- Investment strategies
- Why invest in the stock market?
- Buy and hold or technical analysis? Why you need an investment plan
- Value investing and short selling in volatile markets
- Using technical analysis to support value investing
- Investing in the unexpected
- Franking credits, explained
- What is dividend stripping and is it a sensible strategy?
- Investing in quality IPOs
- How to invest in stocks that benefit from a moving Australian dollar
- Reasons to avoid bonds when interest rates are low
- How value investors use Skaffold
- Quality, growth and value = a winning strategy
- Know your investor type and boost your performance
- Technical + fundamental analysis = better buy and sell decisions
- Fundamental investing
- Value investing and the price earnings ratio
- Intrinsic valuation models and methodology
- Value investments or value traps?
- How to find value stocks in a bull market
- Find value investments in expanding markets
- Why capital raisings struggle to add investment value
- How to value an insurance company
- Top stocks
- 5 qualities of top stocks
- How to find stocks with a competitive advantage
- Why return on equity is the best measure of business performance
- Using cash flow to find value investments
- Finding high quality dividend stocks
- Debt is not always a dirty word
- Why Skaffold share investment software makes sense
- Using economic factors to uncover the best investment options
- How do experts find top stocks to invest in?
- Investing in global stocks
- How to invest in international shares on global stock markets
- Benefits of investing in international shares
Value investments or value traps?
Quality stocks trading at a discount to intrinsic value should be good investments, but how do you know if they are ‘value traps’?
As an astute share investor you should always be on the hunt for great ‘value-plays’ or quality stocks trading at a discount to their intrinsic value. But if you don’t keep an eye on a stock’s underlying business, and where the profits are coming from, what you thought was a buying opportunity could turn out to be an accident waiting to happen.
Commonly referred to as ‘value-traps’, these are stocks that you may have bought into when they appeared to be cheap based on (low) multiples of earnings, cash flow or book value and trading at a bright green positive safety margin. However, if after an extended time period the stock never improves, there’s a strong likelihood that you’ve fallen into a value trap that needs to be dealt with before it gets any worse.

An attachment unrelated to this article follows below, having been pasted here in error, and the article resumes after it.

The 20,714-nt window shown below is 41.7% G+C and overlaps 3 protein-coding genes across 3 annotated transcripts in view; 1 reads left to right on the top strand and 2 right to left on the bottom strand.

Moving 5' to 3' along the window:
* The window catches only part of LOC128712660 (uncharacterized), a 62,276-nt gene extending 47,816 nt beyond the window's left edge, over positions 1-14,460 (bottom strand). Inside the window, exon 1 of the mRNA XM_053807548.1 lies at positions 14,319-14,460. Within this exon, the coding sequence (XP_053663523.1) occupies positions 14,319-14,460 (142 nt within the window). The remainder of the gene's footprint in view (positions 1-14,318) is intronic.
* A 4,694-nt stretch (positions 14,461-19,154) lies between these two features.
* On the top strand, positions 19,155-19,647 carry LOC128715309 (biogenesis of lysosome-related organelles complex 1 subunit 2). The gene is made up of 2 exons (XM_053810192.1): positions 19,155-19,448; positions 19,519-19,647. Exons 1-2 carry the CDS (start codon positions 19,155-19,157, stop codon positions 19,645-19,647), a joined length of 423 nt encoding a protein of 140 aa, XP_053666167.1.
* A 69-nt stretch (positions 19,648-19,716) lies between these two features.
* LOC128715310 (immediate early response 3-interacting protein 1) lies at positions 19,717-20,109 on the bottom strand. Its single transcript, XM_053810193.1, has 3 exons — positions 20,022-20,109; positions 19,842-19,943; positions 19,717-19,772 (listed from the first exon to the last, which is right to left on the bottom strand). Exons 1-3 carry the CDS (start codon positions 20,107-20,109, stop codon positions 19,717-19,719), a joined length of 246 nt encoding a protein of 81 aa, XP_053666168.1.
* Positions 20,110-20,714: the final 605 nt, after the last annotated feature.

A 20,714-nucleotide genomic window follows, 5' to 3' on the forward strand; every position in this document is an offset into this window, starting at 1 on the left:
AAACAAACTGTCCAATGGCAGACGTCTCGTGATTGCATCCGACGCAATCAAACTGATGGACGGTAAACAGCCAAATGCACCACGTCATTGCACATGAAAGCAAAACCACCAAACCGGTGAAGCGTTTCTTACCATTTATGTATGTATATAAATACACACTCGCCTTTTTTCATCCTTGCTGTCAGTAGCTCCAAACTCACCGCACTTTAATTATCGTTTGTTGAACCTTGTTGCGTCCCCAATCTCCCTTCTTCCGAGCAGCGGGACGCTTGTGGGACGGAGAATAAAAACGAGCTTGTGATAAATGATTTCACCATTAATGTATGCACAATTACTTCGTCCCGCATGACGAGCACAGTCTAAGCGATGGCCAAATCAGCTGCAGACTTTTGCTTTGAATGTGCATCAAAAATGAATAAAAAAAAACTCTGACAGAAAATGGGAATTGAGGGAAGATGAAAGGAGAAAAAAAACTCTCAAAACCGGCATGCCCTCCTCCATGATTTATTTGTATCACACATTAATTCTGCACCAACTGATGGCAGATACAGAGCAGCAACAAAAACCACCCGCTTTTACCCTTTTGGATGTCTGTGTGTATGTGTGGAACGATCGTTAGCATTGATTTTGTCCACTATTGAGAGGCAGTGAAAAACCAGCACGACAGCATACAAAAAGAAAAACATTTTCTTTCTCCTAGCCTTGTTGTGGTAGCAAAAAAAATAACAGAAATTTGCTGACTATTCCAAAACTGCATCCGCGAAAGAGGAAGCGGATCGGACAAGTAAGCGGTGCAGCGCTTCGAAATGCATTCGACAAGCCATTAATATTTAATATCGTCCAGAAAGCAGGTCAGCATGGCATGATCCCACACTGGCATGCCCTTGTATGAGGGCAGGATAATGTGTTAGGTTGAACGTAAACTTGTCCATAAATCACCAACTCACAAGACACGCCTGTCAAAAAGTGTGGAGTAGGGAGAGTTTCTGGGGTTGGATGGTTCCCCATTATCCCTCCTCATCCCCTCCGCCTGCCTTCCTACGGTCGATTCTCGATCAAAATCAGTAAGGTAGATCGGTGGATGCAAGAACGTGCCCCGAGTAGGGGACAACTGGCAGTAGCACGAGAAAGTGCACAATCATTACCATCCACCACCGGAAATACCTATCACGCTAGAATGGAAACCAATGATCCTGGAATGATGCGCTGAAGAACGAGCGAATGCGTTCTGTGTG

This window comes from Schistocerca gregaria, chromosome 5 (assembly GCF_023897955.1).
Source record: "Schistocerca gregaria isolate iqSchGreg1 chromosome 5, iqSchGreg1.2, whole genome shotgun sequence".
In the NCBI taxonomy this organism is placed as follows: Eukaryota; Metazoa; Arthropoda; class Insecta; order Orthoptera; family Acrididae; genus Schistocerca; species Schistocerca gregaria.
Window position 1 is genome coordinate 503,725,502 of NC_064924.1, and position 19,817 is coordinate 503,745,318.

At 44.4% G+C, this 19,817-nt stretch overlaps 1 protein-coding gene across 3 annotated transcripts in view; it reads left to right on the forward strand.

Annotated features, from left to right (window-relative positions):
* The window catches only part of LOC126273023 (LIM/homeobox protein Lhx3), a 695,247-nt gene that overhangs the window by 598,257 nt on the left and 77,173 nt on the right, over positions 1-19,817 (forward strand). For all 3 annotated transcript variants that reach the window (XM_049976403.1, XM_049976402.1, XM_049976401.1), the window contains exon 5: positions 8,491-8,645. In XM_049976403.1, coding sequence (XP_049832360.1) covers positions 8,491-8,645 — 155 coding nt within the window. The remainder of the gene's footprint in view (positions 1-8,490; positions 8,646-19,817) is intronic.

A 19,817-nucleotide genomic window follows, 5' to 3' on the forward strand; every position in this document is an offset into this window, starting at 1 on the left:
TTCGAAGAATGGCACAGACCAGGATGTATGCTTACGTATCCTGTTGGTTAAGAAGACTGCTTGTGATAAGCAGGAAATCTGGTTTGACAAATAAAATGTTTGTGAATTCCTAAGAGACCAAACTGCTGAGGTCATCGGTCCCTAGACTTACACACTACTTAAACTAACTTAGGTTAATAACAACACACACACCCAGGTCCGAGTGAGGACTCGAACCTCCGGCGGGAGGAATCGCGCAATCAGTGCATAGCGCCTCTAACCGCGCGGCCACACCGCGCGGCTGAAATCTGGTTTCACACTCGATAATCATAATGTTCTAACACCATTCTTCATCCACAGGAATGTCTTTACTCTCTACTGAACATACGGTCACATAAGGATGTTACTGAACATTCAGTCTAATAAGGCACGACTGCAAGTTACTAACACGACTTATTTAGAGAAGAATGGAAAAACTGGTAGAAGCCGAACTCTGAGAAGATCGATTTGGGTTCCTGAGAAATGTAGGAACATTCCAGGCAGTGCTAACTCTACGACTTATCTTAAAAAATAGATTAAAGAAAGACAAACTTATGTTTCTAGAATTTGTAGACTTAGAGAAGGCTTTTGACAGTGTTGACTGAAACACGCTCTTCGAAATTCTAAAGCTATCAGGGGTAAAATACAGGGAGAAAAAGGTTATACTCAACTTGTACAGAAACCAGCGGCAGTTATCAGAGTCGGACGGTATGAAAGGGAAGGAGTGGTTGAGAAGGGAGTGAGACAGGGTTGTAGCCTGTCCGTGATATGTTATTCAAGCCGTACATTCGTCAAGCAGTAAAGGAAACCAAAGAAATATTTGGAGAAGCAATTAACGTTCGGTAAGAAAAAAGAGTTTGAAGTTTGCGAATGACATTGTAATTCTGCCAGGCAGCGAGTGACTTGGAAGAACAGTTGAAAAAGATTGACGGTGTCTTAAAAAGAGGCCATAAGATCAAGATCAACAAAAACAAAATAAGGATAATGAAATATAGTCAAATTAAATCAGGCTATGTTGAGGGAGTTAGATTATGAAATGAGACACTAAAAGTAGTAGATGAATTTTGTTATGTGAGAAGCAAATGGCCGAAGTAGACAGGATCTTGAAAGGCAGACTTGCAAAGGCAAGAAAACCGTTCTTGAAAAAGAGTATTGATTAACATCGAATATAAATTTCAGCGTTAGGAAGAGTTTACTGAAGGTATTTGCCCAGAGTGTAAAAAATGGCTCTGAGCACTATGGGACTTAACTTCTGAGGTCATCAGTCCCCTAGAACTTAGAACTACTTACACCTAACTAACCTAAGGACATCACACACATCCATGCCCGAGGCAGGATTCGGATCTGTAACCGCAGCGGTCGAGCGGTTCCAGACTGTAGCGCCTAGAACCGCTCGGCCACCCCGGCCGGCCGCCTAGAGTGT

Price earnings ratio is not the only indicator
The lesson for new or misinformed share investors is that a big safety margin or low price earnings ratio (P/E) doesn’t always mean 'cheap'. And while some stocks trade at a significant premium to their value for good reason, the opposite can also be true.
So as a litmus test of value, the price earnings ratio can be and often is highly misleading. Take for example insurers, cyclical businesses, and the materials sector, where the businesses often have high profits and consequently low price earnings ratios at the very moment when conditions are at their best.
Sadly, investors who are drawn to shares under the psychological $1 barrier often confuse affordability with value. Similarly, many investors consider 'blue chip' companies with a strong brand name, high profile and a long history of good performance as perennial bellwethers when they’re not.
Due to any number of factors, whether it’s poor management, deteriorating economic factors or industry-related issues, stocks that become value-traps are frequently unable to survive in the face of new competition or generate substantial and consistent profits, and often lack new products or earnings growth.
The danger of holding onto an emerging value-trap is that by the time the company’s deteriorating fortunes become obvious to the broader market, the gap between the price you bought the stock at and its value is getting wider.
Value changes with changing results